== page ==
Why wouldn't they?

We sent the Huguenots to Jamaica during our Battle for Britain campaign set in 1693 (Colin Napier's brigade)

It seems to be accepted wisdom that Huguenot regiments in the service of England and Holland did not carry pikes during the period 1688 - 1697.

Before I continue, apart from logic, I have no additional evidence to offer interested parties regarding what is stated in this piece.

De la Meloniere's Regiment (by Clarence Harrison)
Various sources detail that in the recruitment of these Huguenot regiments preference of commissioned rank was given to officers transferring directly from Louis XIV's French army over Huguenot volunteers or officers transferring from other service such as Dutch, English, Prussian etc. This caused huge resentment and frustration amongst the latter two groups.

Their most bizarre configuration - with Indian, Creole, Maroon and Planter allies on San Dominque in 1693

premier point:  many of the regimental officer corps consisted of men who moved directly from French service, a conservative army where the pike featured prominently till the early 18th century.

The Huguenot regiments were raised for English service and paid for by the Crown. The English army fully embraced the pike as a battlefield weapon and continued to do so arguably, for the next 10-15 years. The English fought alongside the Dutch who themselves retained the pike till at least the end of the Nine Years War.

With Dutch West India Company allies attacking General Kirke and his force of English Caribbeans 1692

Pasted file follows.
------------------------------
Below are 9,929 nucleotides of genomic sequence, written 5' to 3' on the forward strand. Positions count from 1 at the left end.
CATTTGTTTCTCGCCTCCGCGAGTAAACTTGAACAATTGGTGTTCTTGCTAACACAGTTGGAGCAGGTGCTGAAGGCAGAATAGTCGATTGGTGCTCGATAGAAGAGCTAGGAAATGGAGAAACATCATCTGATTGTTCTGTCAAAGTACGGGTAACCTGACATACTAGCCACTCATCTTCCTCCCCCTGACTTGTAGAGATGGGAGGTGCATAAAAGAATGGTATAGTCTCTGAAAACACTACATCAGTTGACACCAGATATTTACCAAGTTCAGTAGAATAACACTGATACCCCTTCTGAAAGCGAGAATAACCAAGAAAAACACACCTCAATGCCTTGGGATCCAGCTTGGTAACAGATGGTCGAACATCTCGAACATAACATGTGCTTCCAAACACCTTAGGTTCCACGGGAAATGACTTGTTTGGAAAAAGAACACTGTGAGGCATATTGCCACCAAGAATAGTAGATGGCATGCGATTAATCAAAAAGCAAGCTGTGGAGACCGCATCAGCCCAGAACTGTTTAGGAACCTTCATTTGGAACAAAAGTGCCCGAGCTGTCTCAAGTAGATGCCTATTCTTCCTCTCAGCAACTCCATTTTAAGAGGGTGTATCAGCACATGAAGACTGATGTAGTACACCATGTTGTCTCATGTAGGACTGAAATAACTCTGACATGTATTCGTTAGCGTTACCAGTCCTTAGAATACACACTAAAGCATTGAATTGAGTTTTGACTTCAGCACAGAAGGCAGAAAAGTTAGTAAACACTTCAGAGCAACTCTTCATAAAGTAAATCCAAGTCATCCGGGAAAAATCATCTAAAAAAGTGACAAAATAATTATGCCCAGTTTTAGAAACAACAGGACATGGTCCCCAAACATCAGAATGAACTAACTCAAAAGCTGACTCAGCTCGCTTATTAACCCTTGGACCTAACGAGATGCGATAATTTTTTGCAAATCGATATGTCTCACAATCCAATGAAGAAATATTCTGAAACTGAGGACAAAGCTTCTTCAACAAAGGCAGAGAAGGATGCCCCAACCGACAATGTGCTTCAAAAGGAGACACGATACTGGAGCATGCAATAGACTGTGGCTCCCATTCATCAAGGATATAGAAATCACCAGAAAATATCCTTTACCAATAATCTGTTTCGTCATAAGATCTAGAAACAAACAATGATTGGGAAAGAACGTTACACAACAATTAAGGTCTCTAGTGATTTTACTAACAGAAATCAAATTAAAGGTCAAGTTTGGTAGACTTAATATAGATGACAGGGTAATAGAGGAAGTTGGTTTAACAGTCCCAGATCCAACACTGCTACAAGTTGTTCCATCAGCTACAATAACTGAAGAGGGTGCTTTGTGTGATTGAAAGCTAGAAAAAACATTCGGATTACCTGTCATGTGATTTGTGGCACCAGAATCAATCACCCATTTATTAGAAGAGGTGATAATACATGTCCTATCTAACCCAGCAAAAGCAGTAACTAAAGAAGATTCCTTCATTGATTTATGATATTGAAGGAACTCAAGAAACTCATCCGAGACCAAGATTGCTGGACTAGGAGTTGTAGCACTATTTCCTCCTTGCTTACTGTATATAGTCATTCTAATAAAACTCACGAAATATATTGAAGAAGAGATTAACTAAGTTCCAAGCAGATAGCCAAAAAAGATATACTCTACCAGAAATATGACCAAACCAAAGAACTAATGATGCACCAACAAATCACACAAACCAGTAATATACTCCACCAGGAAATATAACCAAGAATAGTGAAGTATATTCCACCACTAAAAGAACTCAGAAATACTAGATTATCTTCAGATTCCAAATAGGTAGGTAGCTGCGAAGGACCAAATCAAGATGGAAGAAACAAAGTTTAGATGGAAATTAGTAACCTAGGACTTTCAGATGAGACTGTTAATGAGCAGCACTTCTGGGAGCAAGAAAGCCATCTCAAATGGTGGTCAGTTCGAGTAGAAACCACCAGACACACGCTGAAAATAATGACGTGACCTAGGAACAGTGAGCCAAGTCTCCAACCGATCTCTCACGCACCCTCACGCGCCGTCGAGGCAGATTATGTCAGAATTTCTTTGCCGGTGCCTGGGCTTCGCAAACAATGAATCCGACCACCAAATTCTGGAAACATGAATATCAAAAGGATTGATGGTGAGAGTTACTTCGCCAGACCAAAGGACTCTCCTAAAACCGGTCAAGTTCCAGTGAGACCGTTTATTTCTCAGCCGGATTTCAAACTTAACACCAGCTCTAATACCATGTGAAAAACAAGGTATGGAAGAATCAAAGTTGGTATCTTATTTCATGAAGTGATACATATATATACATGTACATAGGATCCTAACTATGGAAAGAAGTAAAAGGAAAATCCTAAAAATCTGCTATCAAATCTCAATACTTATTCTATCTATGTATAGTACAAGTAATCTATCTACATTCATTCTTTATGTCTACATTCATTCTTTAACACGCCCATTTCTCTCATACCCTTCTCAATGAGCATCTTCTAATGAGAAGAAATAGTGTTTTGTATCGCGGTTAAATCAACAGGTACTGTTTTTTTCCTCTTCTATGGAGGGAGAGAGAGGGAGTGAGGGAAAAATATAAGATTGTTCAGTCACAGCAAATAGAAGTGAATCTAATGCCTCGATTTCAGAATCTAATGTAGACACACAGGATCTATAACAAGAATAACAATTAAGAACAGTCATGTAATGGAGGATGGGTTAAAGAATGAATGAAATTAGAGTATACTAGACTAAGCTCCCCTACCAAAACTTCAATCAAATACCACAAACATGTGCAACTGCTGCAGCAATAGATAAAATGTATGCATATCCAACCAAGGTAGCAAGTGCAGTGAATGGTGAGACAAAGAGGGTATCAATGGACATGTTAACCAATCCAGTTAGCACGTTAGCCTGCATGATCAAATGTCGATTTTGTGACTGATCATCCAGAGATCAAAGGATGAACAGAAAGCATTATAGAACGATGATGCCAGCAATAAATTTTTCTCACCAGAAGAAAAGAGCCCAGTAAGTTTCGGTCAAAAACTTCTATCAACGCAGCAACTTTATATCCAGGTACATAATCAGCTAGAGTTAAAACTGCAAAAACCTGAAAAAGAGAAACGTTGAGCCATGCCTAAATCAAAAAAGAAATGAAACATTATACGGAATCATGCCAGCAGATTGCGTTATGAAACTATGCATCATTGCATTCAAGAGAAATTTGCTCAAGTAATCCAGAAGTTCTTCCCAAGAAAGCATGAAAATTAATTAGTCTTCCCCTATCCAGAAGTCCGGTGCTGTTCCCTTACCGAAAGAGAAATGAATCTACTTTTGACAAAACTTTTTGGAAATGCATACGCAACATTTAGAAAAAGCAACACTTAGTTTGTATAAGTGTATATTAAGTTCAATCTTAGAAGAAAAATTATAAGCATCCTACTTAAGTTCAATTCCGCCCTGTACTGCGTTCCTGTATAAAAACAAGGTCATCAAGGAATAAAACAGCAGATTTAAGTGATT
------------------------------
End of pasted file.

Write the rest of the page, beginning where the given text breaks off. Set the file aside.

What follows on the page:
deuxième point: The regiments served in an army where the pike was used by the majority of regiments.

Toggy's Huguenots in the thick of it at Aughrim 1691

The Huguenot regiments at the Boyne crossed the river adjacent to Danish regiments which had forsaken the pike. As some debate exists over exactly what uniforms both the Danes and the Huguenots wore, the identification of either nationality in the heat of battle may be uncertain.

During a  contested river crossing, pikes were possibly left on the safe bank, ferried over after the men or, company pikemen may have crossed after the musketeers had set up a bridgehead.

Accounts mention the Huguenots suffering badly at the Boyne crossing and a lack of pikes is cited as a contributory factor. Most sources probably just reiterate one primary source thus compounding its validity. The possibility of mis-identification is reasonably high when inaccuracies in other sources relating to the period are taken into account.

Some Huguenots from Warren Rainey's new range of larger scale collectors models for the Irish campaigns

troisième point: It is possible that the Danes (by location) were misidentified as Huguenots or, that
one of the more prosaic reasons relating to river crossing (above) resulted in the assumption that 
Huguenots  did not carry pikes.

This is the French regiment Navarre - uncharacteristically without pikes for a WI photo shoot

My conclusion is, despite a long and widely held belief that Huguenot regiments did not carry pikes in Ireland,
that other strong, circumstantial evidence suggests it is very likely that they did.

I am sure there will be some incoming, but I already have my flak jacket zipped up and my foxhole dug. 
Currently I am brewing up and await the attack!

Huguenots painted for LoA's Boyne game at Historicon way back and sold to someone in the USA

these never made it back across the Pond either.

Still serving in North America
But, did the Huguenots really look like this?
Pikes to the rear - Regiment Languedoc but could it easily be Regiment Du Cambon??